L.J. Jenkins plays on both sides of the fence. Or in this case, on both sides of the bucking chutes.
The 26-year-old Porum bull rider has qualified for nine consecutive PBR World Finals, but he also is a stock contractor, breeding and raising bucking bulls.
“Honestly, I don't want to ride bulls very much longer,” the Springfield, Mo., native said. “Another two or three years, maybe. I don't want to be 35 years old and barely able to walk.”
Jenkins is one of a handful of bull riders who are also in the bucking bull business.
He moved from New Mexico to Porum four years ago after buying land around Lake Eufaula to raise cattle and breed bucking bulls.
It's a business where everyone is trying to breed the next super bull like Bushwacker, a two-time PBR champion who is considered the best in the world and one of the best bucking bulls ever.
Bushwacker's owner, Julio Moreno, has been offered as much as $1 million for his prize bull.
Moreno said he didn't know how serious the offer was, if the investors really could have raised that much money, but he didn't really want to sell Bushwacker at any price.
“Two million dollars might make it,” Moreno said.
In the bull breeding business, raising a bull like Bushwacker is akin to winning the lottery.
“It's every bit of that, I think,” said the California cattleman.
Bushwacker has earned more than $600,000 in competition, but he also is a brand of his own. He is the top seller of merchandise on the PBR Tour. Boot and shirt companies call wanting endorsement deals, Moreno said.
Bull breeders pay between $7,000 and $8,000 for Bushwacker's DNA, but genetics doesn't guarantee success with bucking bulls.
Jenkins has bulls from Bushwacker's bloodline “that are not worth hauling down the road,” he said. “You can breed them how you want to breed them, but if they don't want to buck, they are not going to be that special one.”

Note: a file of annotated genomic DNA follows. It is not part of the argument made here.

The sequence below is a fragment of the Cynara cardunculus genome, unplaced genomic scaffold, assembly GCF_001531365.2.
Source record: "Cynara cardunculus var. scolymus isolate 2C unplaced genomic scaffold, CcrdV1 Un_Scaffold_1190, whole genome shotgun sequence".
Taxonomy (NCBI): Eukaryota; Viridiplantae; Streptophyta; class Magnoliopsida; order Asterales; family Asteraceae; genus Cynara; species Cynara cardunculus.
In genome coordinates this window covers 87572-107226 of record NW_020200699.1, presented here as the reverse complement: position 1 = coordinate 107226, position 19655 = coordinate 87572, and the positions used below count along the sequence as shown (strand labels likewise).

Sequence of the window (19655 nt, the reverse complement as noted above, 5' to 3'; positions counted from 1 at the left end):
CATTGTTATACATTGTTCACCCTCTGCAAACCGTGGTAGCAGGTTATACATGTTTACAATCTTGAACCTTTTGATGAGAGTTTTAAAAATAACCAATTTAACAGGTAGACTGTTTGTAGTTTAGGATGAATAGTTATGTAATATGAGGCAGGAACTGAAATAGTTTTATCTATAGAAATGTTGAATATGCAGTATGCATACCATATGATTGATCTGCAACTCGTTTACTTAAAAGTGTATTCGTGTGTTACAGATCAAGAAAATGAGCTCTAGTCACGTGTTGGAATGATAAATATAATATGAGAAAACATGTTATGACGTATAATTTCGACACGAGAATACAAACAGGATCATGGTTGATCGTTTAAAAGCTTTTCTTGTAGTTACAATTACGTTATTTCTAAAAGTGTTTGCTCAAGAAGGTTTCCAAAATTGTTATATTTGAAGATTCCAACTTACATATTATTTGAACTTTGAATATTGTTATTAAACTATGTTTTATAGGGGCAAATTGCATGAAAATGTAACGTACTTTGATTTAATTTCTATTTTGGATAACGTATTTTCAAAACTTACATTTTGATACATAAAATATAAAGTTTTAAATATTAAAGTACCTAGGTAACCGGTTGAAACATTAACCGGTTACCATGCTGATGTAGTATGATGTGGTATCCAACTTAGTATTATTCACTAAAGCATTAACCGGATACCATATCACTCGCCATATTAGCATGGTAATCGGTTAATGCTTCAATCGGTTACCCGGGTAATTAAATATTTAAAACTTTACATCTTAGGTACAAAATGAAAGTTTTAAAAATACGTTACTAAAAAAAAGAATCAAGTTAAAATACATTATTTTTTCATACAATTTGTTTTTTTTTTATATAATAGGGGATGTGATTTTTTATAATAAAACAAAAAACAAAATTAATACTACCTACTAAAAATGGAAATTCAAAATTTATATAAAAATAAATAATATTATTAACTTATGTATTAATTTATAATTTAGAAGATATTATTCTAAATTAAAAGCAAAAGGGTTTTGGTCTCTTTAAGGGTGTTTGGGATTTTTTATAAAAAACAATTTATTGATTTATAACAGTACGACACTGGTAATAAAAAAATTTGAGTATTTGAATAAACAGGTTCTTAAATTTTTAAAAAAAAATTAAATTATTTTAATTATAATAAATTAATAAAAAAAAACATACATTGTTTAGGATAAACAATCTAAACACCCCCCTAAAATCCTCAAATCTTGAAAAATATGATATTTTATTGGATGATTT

Jenkins thought he might have a bull the caliber of Bushwacker with Maximus, who started off strong before getting sick.
“He went from being a contender to barely making the finals,” Jenkins said.
Owning a bucking bull in the PBR is considered cool in the world of celebrities. Athletes, entertainers and people from all walks of life have invested their money in bucking bulls.
Mixed martial arts champion Michael Chandler is one of Jenkins' partners.
“He loves our sport,” Jenkins said. “He wants more bulls. It's fun to own a bucking bull and to be able to watch him.”
Jenkins said he still makes more money riding bulls than raising them. He hopes that will change, but there is just as much competition in the bucking bull business as in the bull riding arena.
“There's a bunch of people in it (breeding bulls),” Jenkins said. “Everybody wants to have that special one. That's the main goal, to have the rankest one out there.”
Everybody wants the next Bushwacker. After this season, Moreno plans to retire Bushwacker from competition.
The 2014 PBR World Finals in Las Vegas will be Bushwacker's last performance. Then, he will live the life of luxury.
“I am going to take him back to California and he will go out with some girls,” Moreno said. “I will have a nice little pen and pasture for him, a place for him to get out of the sun, and will have cows with him to breed.”